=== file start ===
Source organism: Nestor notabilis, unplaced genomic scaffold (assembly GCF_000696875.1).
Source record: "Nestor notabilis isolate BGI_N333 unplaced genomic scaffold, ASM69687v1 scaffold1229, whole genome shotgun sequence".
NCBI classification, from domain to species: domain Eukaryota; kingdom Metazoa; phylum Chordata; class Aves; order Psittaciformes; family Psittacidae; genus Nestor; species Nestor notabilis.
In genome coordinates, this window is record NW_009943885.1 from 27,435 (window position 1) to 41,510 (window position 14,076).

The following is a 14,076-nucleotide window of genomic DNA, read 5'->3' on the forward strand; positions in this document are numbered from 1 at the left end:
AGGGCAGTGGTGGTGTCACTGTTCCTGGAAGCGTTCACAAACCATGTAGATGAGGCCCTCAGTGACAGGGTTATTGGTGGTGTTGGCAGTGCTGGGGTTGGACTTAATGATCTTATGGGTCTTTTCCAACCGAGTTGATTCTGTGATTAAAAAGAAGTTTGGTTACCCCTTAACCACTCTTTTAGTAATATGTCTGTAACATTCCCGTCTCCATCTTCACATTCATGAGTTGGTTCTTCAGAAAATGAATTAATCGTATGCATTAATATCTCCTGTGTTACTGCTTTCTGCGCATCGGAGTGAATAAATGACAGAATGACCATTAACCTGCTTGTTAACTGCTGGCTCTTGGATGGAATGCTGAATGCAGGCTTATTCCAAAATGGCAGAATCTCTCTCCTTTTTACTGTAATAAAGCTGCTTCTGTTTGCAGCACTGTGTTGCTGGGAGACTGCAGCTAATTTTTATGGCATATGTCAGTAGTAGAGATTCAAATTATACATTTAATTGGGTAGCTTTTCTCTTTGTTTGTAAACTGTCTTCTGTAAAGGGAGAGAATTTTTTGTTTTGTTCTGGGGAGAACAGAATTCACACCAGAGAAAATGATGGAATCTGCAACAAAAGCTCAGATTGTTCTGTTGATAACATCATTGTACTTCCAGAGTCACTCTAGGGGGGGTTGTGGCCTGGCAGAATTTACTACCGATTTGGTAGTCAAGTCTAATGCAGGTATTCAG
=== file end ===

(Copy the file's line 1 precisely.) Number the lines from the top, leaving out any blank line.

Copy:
Source organism: Nestor notabilis, unplaced genomic scaffold (assembly GCF_000696875.1).